Yes! There is a lot of satisfaction received from solving a good math problem. For some reason I always miss my math classes when I don't take them for a semester. I rely on those classes to prove to others that I am smart, I just SUCK at regurgitating abstract philosophical thought back onto paper during tests. Seriously, I can out-math anyone I know. I had a foreign professor teaching my Inferential Statistics class. Everyone except me made bad grades on the tests. That's because I would read and take notes on the entire chapter before going to class and work out all of the example problems until I knew what I was doing. Then I would go to class and ignore that crazy because she taught it in a very confusing way. I believe I made the only A in the class. She asked to keep my "cheat sheet" (the kind they let you make) so that she could use it herself. I was actually disappointed with how easy her class was. Her tests were really easy; she only gave one long question to work out and the rest were multiple choice or short answer... math always brings out my inner nerd. I rarely do that kind of studying for any other class.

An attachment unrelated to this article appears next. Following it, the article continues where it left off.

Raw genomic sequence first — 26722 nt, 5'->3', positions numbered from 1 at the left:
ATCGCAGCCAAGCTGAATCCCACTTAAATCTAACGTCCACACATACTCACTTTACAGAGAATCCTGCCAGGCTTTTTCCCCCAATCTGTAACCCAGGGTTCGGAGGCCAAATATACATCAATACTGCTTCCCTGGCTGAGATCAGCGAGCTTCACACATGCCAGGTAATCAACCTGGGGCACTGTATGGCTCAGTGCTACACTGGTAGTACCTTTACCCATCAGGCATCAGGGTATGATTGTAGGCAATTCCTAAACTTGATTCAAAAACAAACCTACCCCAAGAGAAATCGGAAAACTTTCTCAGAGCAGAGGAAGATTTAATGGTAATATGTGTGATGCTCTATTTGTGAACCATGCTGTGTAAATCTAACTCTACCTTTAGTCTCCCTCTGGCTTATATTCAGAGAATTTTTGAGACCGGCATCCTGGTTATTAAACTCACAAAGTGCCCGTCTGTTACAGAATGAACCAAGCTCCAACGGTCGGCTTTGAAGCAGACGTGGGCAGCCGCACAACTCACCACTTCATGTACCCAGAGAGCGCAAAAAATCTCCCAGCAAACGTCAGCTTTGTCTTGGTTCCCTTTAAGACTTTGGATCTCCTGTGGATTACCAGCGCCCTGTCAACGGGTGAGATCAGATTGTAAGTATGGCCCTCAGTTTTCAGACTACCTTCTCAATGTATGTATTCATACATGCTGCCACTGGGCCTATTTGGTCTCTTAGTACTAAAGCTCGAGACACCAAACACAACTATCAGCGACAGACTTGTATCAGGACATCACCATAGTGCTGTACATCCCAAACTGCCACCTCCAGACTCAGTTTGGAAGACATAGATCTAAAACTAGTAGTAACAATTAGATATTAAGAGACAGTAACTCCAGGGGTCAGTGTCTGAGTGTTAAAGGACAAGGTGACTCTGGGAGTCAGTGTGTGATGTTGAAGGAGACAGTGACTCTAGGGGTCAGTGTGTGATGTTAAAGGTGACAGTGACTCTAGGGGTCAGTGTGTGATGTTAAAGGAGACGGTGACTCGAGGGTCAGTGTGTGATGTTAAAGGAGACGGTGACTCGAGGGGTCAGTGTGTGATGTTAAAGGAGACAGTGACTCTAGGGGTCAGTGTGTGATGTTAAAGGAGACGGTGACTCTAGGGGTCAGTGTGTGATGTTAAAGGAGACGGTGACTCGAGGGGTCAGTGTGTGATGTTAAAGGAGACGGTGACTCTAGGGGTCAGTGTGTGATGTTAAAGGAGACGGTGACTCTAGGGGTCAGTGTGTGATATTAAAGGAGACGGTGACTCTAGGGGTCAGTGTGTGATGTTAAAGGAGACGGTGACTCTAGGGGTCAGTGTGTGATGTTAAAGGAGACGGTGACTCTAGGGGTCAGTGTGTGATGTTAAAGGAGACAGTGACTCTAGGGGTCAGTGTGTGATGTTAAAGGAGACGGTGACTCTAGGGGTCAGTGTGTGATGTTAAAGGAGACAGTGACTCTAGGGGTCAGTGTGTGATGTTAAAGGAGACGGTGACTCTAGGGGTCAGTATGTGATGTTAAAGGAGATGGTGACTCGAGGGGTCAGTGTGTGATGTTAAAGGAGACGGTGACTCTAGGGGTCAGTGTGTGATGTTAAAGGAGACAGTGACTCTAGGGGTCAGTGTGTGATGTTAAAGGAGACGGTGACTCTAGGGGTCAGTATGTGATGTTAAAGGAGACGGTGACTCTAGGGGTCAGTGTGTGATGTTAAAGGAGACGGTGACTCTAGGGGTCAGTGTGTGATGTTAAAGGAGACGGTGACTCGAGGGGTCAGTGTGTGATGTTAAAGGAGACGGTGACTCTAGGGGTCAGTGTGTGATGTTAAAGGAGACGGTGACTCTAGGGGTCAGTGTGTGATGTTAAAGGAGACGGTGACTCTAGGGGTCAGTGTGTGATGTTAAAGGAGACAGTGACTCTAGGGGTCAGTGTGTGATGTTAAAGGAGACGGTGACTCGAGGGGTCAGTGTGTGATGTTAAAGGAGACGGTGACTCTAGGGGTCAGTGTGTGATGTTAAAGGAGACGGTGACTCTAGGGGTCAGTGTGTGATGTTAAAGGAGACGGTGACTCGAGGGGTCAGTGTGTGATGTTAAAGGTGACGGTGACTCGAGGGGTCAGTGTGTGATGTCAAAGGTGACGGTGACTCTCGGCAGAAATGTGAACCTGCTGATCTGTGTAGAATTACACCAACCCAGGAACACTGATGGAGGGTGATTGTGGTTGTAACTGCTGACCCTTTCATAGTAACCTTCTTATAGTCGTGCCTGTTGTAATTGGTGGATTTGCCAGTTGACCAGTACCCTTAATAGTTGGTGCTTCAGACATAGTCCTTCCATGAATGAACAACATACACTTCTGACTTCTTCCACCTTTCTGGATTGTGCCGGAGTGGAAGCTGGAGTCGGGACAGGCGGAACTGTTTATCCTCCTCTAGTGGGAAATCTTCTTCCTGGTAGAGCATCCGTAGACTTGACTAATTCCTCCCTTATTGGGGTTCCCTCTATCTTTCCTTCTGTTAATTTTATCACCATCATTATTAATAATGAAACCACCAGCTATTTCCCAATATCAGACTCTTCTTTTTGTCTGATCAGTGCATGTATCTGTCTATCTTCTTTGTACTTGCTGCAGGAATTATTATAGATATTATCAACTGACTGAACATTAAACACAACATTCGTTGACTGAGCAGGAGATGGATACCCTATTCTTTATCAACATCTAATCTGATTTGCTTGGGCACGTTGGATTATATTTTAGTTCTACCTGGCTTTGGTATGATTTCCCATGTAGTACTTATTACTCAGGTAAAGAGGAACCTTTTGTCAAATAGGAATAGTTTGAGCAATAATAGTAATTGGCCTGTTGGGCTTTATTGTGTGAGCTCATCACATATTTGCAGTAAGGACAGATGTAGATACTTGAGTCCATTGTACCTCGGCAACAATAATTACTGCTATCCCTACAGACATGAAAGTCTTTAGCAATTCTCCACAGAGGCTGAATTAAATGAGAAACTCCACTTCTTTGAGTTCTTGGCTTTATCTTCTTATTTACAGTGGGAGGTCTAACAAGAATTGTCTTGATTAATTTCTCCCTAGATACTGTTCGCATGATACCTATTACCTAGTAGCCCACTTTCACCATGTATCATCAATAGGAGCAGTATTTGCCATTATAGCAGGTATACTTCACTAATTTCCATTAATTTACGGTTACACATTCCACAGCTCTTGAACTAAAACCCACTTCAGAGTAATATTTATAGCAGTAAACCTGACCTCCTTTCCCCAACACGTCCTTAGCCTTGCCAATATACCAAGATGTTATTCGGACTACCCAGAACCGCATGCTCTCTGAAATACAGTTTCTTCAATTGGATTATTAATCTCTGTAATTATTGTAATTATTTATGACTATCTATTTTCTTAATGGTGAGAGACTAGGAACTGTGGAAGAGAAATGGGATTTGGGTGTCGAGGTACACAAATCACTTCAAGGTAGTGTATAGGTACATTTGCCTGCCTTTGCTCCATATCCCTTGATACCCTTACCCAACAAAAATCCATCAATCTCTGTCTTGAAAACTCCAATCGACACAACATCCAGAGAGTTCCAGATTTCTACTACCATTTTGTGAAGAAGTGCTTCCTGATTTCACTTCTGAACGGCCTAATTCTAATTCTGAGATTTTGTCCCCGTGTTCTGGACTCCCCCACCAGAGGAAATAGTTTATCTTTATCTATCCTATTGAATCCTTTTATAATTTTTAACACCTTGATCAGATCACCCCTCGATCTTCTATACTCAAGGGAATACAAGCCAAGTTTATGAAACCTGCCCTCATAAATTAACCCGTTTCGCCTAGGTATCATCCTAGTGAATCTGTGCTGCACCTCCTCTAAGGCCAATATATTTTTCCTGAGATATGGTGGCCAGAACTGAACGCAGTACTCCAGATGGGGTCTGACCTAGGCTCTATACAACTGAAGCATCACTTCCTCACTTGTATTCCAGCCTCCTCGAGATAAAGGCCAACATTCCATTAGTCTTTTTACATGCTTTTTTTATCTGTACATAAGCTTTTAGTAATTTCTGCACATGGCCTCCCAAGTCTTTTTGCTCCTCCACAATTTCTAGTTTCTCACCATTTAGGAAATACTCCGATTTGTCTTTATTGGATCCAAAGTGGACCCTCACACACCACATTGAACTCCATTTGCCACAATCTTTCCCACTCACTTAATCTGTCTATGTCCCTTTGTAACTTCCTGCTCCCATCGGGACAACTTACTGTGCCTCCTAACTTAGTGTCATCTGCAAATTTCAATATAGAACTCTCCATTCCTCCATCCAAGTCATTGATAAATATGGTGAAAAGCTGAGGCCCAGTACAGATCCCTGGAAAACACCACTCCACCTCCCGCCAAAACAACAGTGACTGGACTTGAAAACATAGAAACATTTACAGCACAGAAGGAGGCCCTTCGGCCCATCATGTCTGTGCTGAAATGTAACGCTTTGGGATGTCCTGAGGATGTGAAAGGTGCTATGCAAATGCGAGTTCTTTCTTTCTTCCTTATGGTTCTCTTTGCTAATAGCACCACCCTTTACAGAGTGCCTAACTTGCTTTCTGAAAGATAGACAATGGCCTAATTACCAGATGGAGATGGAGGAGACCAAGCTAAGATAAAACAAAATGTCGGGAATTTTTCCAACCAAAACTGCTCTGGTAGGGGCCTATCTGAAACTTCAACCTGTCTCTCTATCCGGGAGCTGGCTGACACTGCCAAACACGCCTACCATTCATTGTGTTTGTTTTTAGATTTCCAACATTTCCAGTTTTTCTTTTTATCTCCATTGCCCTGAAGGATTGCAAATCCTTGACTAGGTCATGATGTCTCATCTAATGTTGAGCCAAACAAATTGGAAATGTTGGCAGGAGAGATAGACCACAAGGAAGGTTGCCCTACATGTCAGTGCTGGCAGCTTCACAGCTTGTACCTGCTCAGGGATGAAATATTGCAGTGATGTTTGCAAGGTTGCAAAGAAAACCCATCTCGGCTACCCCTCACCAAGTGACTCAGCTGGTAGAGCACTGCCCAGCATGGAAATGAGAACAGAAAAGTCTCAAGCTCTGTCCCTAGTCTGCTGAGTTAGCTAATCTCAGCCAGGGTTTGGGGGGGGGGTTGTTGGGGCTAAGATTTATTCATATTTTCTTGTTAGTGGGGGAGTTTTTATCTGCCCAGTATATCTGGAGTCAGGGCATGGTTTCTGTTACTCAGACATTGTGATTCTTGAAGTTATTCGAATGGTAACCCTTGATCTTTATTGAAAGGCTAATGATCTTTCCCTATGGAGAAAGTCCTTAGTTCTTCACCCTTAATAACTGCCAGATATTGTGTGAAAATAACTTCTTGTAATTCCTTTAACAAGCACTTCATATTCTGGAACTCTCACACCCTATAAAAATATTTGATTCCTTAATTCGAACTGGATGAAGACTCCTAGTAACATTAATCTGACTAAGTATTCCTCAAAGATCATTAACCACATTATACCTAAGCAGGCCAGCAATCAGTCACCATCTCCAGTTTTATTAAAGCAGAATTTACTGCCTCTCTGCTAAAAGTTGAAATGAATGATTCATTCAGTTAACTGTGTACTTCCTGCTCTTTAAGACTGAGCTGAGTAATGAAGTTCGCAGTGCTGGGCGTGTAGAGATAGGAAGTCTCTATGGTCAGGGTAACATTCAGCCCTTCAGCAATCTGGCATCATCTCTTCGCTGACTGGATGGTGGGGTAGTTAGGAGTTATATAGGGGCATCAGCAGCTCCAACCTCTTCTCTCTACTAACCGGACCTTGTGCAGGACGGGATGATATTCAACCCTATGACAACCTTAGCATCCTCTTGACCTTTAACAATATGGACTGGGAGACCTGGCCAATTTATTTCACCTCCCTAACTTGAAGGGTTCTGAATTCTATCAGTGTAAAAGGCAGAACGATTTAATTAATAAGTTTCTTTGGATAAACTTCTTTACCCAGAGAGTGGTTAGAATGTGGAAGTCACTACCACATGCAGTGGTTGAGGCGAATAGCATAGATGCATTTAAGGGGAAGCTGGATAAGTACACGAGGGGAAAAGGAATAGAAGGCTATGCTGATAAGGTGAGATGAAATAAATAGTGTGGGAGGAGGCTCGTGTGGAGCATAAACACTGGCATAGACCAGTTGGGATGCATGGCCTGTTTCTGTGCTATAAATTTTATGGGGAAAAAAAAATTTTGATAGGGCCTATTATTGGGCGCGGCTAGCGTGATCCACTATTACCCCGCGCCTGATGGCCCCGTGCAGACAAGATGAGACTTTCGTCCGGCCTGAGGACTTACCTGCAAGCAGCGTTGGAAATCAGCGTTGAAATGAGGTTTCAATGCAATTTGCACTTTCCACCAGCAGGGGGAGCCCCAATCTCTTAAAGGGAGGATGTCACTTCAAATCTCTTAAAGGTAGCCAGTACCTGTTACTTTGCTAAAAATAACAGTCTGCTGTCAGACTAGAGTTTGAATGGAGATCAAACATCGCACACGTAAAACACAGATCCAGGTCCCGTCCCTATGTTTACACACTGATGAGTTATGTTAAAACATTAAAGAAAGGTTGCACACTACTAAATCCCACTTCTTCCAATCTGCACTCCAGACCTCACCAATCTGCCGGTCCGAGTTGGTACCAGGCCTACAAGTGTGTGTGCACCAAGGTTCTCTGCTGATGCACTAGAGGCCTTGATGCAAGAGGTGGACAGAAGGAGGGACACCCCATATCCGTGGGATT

(The fact that math doesn't have any kind of distinct final destination does kind of ruin things, though.)
    Last edited by wedekit; 02-03-2008 at 02:12 AM. Reason: P.S.
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  5. #35

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    Math, by far.

    It's funny, because I enjoyed physics and astronomy, and those are basically math in a different costume. But straight math classes just bored me to death.